Reporting Anna Duckworth
For more trusted health
news and information,
visit CBS San Francisco's
SAN FRANCISCO (KCBS)— A milestone was celebrated Tuesday in the City of San Francisco’s biggest public work’s project. San Francisco General Hospital’s final steel beam was hoisted into place in the rebuild of its Acute Care Facility.
Hundreds of community members, hospital staff and city leaders wrote their signatures on the beam before it was lifted to the top of the building still under construction on Potrero Avenue.
“[It’s] The only time you’ll be able to write graffiti on a city building,” exclaimed Barbara Garcia, director of the Department of Public Health.
KCBS’ Anna Duckworth Reports:
She thanked San Francisco voters for their 2008 approval of the nearly billion-dollar bond that’s funding what is being built to the “highest standard of seismic resistance”.
Garcia called the move a commitment to the health of the entire city.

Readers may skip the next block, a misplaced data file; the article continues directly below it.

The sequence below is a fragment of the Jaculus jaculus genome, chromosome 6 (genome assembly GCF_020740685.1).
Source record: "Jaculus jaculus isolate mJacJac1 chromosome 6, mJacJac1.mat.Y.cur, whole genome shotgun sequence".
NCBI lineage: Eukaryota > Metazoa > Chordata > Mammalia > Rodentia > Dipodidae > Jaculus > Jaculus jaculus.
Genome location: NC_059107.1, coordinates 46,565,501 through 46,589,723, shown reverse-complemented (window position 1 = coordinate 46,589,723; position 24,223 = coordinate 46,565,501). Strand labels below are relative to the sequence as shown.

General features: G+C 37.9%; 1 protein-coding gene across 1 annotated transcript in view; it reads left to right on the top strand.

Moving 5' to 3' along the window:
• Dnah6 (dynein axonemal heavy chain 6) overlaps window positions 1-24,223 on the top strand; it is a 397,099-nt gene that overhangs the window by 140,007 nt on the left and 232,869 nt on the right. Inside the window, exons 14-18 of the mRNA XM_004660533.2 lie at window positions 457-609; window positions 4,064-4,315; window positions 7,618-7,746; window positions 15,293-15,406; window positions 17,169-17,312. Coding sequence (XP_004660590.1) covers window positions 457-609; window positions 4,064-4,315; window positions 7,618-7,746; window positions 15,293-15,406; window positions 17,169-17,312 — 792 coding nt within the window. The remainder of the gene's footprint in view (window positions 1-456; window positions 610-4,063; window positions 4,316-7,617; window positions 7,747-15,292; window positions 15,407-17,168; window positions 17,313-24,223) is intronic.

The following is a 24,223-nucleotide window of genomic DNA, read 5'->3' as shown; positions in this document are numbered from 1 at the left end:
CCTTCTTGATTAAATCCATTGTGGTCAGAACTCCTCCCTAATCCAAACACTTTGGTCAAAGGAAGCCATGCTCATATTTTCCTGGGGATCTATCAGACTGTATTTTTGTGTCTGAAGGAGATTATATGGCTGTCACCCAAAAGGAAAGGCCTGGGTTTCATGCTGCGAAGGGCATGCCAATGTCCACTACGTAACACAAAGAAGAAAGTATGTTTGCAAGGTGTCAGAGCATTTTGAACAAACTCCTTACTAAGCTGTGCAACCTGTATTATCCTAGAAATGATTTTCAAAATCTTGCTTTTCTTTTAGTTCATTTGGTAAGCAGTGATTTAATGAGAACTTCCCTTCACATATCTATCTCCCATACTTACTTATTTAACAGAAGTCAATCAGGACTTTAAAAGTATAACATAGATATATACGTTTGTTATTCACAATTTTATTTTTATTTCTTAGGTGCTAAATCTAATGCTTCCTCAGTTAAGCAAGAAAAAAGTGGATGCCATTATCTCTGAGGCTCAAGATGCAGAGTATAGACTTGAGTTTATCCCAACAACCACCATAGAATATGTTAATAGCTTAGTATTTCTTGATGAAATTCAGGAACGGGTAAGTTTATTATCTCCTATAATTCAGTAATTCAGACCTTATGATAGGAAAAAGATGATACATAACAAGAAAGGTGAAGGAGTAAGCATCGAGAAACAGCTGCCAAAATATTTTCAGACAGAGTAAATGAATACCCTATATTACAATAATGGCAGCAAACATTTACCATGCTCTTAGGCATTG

The hospital’s CEO, Sue Currin, said it’s challenging building in the middle of the current campus, but that it will all soon pay off.
“I’m really excited about our emergency room which will go from a size of 27 beds in our current emergency department, to 60 in our new hospital. We’ll be able to surge up to 120 during a disaster,” she said.
The new hospital is scheduled for completion in 2015.
(Copyright 2012 by CBS San Francisco. All Rights Reserved. This material may not be published, broadcast, rewritten, or redistributed.)